A few years later on a holiday in South Africa I got up early one morning and climbed to the top of Lion's Head in Cape Town. I remember the profound sense of joy and gratitude I felt. It did not bother me in the slightest that some people ran up that hill and that they probably did that every day as their exercise routine. I remember feeling so happy – it was actually my birthday and there was no cake, no candles and no expectations to wish for anything more.
So here is a thought: what if each time you blow out your birthday candles or spot a shooting star, you remember to swap a wish for a gratitude? Rather than wishing “to get my health back”, I would think “I’m so grateful that I have plenty of energy for a party with friends”. Happy thoughts not wishful thinking make us content.
Social scientists such as Tal Ben Shahar and Yuval Noah Harari have been writing on the latest scientific thinking on happiness. What I took away from their books personally is that we feel unhappy when we want something and we can’t have it (e.g trying for a baby unsuccessfully or missing out on a promotion). Conversely, when we don’t build up any expectations and live like nothing is amiss, we feel much happier. Learning to live in the present and appreciating what we have is key to a happy life. Fortunately, there are simple techniques to train your mind to get there.
Back in 2015 I wrote about gratitude being scientifically proven to enhance wellbeing. In his book 59 Seconds Richard Wiseman quotes psychologists Robert Emmons and Michael McCollough who conducted an experiment, investigating gratitude and subjective well-being (2003). Three groups of people were asked to spend a few moments each week writing. The first group listed five things for which they were grateful, the second noted down five things that annoyed them and the final group jotted down five events that had taken place during the previous week. The 'gratitude' group remarked on seeing the sunset or on the generosity of their friends. The 'annoyed' group wrote about bills and arguments. The 'events' group detailed making breakfast and driving to work. The results were startling. Compared to those in either the 'annoyed' or 'events' groups, those expressing gratitude ended up happier, much more optimistic about the future, physically healthier and even exercised significantly more. Similarly, research by Seligman, Steen, Park and Peterson (2005) suggests that writing a gratitude diary every day for a week makes one happier and more resilient with the effects which may persist for months.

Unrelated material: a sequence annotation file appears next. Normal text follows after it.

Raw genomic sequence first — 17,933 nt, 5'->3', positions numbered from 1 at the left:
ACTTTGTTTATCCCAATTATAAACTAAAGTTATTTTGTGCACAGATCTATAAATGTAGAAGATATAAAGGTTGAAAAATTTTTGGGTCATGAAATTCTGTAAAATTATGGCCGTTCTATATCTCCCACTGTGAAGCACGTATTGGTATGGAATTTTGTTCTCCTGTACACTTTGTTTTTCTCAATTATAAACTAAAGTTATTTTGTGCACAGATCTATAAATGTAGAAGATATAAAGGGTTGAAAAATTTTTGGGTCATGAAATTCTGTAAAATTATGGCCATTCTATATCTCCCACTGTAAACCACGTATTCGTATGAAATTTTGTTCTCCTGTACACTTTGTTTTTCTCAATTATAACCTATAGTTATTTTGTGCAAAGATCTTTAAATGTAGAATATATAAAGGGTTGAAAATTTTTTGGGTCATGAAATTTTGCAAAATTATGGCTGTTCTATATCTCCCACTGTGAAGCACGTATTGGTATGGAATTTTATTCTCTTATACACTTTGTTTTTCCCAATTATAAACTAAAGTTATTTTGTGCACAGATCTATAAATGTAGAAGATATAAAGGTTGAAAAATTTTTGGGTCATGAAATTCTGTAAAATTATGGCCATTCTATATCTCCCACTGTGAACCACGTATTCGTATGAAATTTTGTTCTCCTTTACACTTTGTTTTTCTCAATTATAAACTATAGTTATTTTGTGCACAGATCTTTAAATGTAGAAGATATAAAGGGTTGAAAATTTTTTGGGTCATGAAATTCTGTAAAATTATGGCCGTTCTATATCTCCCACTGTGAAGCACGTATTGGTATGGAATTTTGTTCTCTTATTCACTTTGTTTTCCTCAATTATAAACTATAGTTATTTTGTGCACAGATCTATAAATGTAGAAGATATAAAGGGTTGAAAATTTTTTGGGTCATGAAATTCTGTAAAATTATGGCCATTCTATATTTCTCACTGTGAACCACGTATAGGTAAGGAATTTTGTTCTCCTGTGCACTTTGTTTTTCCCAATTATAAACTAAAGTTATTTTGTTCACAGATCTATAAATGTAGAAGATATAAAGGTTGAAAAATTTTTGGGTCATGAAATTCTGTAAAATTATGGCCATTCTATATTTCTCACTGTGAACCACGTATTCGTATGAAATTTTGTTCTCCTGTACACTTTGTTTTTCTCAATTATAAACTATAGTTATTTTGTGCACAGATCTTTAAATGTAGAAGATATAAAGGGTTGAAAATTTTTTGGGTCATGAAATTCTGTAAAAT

I have recently spent some time with two ten-year-olds I have known all their lives. I am fascinated to watch them grow but I'm also wary about their personal development being shaped by the modern culture. For example, both of them are already aware of different iphone models and the perceived status of owning the latest one. I'm not their parent but even I want to exclaim: “Don’t grow up too soon!”. I want them to learn to appreciate little things like going out for a proper Italian pizza or being engrossed in a book. I want them to learn to recognise what they already have and understand that much is possible if they put their mind to it. I rather they try and fail than simply day dream. But I know that the only person I can influence with some success is myself. From now on I’ll start counting rainbows as blessings and see whether that takes me to the proverbial pot of gold.